by Mieke Trudeau
“It’s up to you man, pain or peace”
This week gave us yet another wonderful, old-fashioned MOTW episode, written by Eric Charmelo and Nicole Snyder. As if to illustrate this throwback to the Supernatural of old, the THEN segment included a wonderful collage of classics, including Bloody Mary, In My Time of Dying, Road Kill and even a glimpse of John Winchester as he ascends to heaven at the end of All Hell Breaks Loose part 2.
What makes these MOTW episodes so important to the narrative and overall arc of the show is that they can provide a powerful context to whatever is going on with the Winchester brothers at the time, by providing a subtle mirror to their story. It is important that the parallels are not just carbon copies or substitutes, and this episode hit all the right notes. Charmelo and Snyder managed to keep the story focused on the plight of the Winchesters and avoid all anvils.
The second important function of the MOTW episode is that it allows for some great world building, and this episode scored in that aspect as well. Not only did it honor and add to the well-established canon of Supernatural ghost stories, it managed to place it nicely in a culturally current environment, which supplied some great comedic Dean Winchester moments and also a welcome chance for Sam to show off his smarts.
Dean is eager to keep hunting while they wait for Cas to help Sam track down Cain and they find a case concerning the suspicious death of a college student via a haunted pick up truck. As the boys investigate, another student is killed and soon Sam and Dean are trying to find out what connects the gruesome and strange deaths. They first suspect the deceased brother of the first victim and they burn his truck in an attempt to release his ghost. The second victim, however, is strangled to death by the unplugged cord of her computer in her locked dorm room. The Winchesters, posing as FBI agents Grohl and Cobain gain access to the girl’s computer and find mysterious messages repeating the numbers 810. A third student is killed at exactly 8:10 by means of Death Metal, as his wireless speakers turn up to eleven and blow out his windows as well as his eyeballs. Sam and Dean soon find an address in town and a fatal car accident tied to the number 810. It turns out that the group of college friends, distracted by their smart phones caused and fled the scene of the accident that killed a young newlywed some months ago. Those darn kids with their texting and manslaughter!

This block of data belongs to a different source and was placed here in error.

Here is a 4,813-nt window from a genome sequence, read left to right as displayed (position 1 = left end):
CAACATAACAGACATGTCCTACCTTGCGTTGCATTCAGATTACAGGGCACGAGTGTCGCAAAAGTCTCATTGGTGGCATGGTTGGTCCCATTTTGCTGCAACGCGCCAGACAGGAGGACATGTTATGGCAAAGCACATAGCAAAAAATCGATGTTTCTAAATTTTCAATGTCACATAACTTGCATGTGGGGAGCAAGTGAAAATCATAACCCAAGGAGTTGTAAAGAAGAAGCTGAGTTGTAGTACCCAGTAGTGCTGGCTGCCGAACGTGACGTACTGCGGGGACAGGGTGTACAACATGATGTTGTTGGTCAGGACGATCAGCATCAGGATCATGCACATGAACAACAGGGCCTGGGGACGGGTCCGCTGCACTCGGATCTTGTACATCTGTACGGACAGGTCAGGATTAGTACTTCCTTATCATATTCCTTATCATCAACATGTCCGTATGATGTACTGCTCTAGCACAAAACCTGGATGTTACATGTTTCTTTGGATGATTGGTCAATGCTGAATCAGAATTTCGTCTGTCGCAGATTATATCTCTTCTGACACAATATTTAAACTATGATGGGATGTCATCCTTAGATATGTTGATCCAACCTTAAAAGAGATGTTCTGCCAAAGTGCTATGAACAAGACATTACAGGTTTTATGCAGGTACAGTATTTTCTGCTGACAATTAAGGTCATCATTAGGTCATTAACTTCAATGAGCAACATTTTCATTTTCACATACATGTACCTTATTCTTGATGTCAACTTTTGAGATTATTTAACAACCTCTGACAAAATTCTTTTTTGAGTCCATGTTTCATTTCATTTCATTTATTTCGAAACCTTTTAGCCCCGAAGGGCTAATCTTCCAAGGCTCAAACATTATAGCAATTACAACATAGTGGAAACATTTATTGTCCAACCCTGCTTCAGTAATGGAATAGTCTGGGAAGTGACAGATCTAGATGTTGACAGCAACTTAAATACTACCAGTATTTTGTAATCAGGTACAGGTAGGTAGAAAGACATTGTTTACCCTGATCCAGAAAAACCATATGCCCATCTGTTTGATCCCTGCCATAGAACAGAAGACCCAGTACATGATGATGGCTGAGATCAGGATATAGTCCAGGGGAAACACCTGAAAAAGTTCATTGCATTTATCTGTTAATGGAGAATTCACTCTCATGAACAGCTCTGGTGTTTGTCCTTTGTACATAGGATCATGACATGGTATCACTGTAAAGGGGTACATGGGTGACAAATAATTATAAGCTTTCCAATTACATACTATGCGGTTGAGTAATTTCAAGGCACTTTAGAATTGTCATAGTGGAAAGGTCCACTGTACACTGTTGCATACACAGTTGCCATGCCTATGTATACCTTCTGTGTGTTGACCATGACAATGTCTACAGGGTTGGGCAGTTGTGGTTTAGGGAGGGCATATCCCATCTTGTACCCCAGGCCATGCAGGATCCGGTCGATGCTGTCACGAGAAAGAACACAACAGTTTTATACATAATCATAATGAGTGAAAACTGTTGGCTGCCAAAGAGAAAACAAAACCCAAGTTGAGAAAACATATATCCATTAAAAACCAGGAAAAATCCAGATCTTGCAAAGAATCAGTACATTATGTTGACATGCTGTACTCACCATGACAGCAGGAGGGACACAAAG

Only one of the group is still alive, Delilah (Ali Milner), and she is wracked with guilt. As Sam sets out to investigate how the ghost is able to move around and get to his victims, Dean has a moment with the girl. He can relate of course; Dean is filled with regret and he walks a fine line all the time, the very thing that makes him a hero also risks feeding the Mark of Cain. He advises that even though he deals with his guilt mostly through whiskey and denial, he also tries to make things right. He tells Delilah that perhaps the only way she will find peace, is if she atones and asks for forgiveness. Maybe Dean should listen to his own advice!
Meanwhile, Sam cleverly figures out that as we all are made up of electrical impulses and Andrew was killed by electrocution caused by a falling powerline during the crash, his ghost has been able to travel through the wifi connections started at that tower. He warns Dean to get Delilah away from all internet connections and then has his own bonding moment with Andrew’s widow Corey (Barbara Kottmeier, familiar to Supernatural fans as she also guest starred in Wishful Thinking). It turns out that Corey has been talking with her husband’s ghost all this time and even though she knows he is fueled by revenge and suspects he is responsible for the deaths of the students, she couldn’t bring herself to let him go. This is where Sam can relate. He has dealt with turning to darkness for revenge and is now facing his own reluctance to let go. It is really great to get such poignant moments of reflection for both brothers without the heavy handedness we so frequently see.